Why is Obama delivering a commencement address at Miami Dade College?

President Obama will speak Friday evening at the graduation for the North and West campuses of Miami Dade College. The school is America’s largest institution of higher education.

Charles Dharapak/AP
Barack Obama, accompanied by first lady Michelle Obama, waves as they board Air Force One at Andrews Air Force Base, Md., Friday. The president is scheduled to speak Friday at the graduation for the North and West campuses of Miami Dade College.

For at least 4,000 Americans, the most important ceremony of the day probably won’t be the royal wedding. The graduates of Miami Dade College’s North and West campuses have some pomp and circumstance of their own to celebrate: commencement, complete with inspiring words from President Obama.

The president will address the graduates and their guests at the James L. Knight International Center in downtown Miami on Friday evening, and he will receive his first honorary associate of science degree, according to a college spokesman.

As a community college – and America’s largest institution of higher education, with about 170,000 students – Miami Dade is a logical platform for a president who sees expansion of higher education as central to the long-term strength of the economy.

The venue strikes some as a savvy political choice as well.

As in real estate, choosing sites for presidential speeches is partly a matter of “location, location, location,” says Stephen Hess, a presidential scholar at the Brookings Institution in Washington. “A state like Florida is hardly unimportant in terms of a president who chooses to run for reelection.”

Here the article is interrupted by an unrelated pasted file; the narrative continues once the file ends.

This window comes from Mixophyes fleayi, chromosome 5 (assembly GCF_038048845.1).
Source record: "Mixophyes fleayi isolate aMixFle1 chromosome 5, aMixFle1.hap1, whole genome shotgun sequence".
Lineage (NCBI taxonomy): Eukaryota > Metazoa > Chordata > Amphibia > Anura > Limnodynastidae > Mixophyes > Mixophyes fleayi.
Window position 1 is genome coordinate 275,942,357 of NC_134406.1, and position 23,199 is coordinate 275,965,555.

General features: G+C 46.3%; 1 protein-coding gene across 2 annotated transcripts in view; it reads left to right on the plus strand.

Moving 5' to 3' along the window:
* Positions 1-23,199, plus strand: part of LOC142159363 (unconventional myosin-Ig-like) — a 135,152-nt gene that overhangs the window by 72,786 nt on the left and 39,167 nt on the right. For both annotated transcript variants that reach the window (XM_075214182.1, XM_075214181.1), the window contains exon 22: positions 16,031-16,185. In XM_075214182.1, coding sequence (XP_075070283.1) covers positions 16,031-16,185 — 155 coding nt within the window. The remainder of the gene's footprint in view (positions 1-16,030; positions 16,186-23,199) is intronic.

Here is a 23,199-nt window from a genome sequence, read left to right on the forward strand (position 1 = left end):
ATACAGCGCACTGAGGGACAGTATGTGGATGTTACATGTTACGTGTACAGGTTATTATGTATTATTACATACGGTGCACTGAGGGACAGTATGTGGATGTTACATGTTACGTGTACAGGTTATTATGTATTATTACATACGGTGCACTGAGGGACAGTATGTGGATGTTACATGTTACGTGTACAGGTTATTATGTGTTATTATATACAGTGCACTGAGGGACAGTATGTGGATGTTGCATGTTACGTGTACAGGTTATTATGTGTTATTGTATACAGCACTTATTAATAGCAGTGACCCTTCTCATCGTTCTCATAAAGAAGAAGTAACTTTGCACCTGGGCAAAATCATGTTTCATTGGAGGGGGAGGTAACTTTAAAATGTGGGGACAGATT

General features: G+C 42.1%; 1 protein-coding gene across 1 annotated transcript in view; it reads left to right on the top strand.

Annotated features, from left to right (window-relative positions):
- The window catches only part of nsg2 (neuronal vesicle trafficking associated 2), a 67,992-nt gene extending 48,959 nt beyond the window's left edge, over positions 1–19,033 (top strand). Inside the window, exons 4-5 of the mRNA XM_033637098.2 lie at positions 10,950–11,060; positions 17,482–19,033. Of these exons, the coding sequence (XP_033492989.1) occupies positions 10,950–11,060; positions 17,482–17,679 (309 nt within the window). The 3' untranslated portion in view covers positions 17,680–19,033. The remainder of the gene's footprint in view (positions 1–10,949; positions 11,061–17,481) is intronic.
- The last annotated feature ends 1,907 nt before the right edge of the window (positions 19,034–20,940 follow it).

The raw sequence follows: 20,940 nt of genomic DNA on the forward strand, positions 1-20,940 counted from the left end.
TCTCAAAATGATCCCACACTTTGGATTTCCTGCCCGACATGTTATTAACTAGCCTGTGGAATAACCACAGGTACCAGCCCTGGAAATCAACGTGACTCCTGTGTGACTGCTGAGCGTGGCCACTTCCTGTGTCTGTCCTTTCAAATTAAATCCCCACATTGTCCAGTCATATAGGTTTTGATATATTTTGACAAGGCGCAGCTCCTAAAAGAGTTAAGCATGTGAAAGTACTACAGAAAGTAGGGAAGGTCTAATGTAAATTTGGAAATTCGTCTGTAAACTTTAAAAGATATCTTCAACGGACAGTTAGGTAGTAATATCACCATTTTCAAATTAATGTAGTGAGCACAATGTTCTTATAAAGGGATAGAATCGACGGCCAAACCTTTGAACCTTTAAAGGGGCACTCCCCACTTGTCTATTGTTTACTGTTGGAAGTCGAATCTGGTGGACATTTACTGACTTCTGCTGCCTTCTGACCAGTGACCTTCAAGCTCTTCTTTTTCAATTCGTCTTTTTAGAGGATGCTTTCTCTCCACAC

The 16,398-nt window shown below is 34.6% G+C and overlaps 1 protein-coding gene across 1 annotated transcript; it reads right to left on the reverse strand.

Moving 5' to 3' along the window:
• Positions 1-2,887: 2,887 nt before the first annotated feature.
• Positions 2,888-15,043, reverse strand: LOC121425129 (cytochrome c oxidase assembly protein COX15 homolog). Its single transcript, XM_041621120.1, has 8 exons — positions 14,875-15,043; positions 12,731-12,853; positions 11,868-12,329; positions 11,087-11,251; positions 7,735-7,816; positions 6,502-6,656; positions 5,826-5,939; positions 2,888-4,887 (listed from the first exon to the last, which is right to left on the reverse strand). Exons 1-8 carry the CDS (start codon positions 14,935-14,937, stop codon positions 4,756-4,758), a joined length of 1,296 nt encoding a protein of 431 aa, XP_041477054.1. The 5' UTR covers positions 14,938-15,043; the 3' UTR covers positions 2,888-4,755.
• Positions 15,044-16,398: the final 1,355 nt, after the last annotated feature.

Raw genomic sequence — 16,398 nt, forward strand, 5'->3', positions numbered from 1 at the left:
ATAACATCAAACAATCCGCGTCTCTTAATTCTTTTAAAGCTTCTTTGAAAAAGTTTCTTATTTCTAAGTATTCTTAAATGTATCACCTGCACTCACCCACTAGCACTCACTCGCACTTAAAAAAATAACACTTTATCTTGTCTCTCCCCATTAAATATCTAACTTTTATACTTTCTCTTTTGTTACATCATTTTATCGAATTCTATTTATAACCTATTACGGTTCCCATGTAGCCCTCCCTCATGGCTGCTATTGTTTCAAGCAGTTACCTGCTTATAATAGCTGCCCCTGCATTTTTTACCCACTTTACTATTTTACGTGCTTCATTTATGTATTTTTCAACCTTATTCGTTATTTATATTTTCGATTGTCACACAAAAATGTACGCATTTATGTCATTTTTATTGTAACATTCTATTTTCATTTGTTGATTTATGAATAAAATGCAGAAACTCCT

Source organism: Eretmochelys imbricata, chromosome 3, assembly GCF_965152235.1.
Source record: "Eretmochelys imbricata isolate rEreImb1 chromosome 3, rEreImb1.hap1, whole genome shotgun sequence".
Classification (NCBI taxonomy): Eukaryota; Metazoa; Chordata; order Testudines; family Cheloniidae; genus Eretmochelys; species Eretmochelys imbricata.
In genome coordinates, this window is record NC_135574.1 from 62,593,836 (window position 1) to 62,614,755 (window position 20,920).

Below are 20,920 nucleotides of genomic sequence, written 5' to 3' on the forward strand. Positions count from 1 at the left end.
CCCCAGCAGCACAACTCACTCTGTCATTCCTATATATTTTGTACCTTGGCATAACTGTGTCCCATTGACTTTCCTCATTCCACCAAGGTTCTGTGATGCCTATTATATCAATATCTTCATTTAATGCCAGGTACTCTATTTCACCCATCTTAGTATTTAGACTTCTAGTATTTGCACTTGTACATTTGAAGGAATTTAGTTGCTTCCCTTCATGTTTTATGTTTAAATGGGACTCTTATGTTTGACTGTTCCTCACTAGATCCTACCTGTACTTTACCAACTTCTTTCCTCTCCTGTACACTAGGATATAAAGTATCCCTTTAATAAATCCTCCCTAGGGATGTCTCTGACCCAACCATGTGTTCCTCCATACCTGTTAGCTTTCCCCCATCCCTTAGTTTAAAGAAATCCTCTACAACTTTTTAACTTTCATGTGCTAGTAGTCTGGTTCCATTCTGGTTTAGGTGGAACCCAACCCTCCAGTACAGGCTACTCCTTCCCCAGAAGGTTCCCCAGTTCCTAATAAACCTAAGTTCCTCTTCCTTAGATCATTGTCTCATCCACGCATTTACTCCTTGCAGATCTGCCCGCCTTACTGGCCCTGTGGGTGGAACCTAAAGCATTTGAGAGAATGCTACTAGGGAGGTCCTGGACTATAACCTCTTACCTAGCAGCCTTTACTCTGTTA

As president, Mr. Obama has given seven commencement addresses so far, and he will give three this season, including Friday night’s speech.

On May 18, he’ll speak at the US Coast Guard Academy in New London, Conn. (Typically, presidents give a commencement address at one of the service academies.) And he’ll speak to whichever high school graduating class wins the Race to the Top Commencement Challenge, a contest in which the public can watch short videos online and vote for the favorite.

Among Obama’s audience Friday night are likely to be a lot of supporters. Miami Dade’s student body is about 60 percent Hispanic and 20 percent African-American, two groups that are currently much more likely to vote for Obama in 2012 than for a Republican opponent. A poll by the Pew Research Center in March found that 92 percent of blacks would vote to reelect Obama, along with 66 percent of Hispanics.

Among another group well represented at the college – Americans with incomes less than $30,000 a year – 54 percent said they’d vote for Obama.

With his approval rating running at only about 47 percent as of early April, Obama welcomes any chance to highlight reasons to be optimistic about the economy – and the college-degree holders who can make it hum.

One of Obama’s goals is to make the US No. 1 in the world again in the proportion of college graduates by 2020. To help with that, community colleges are tasked with producing 5 million new graduates in that time frame.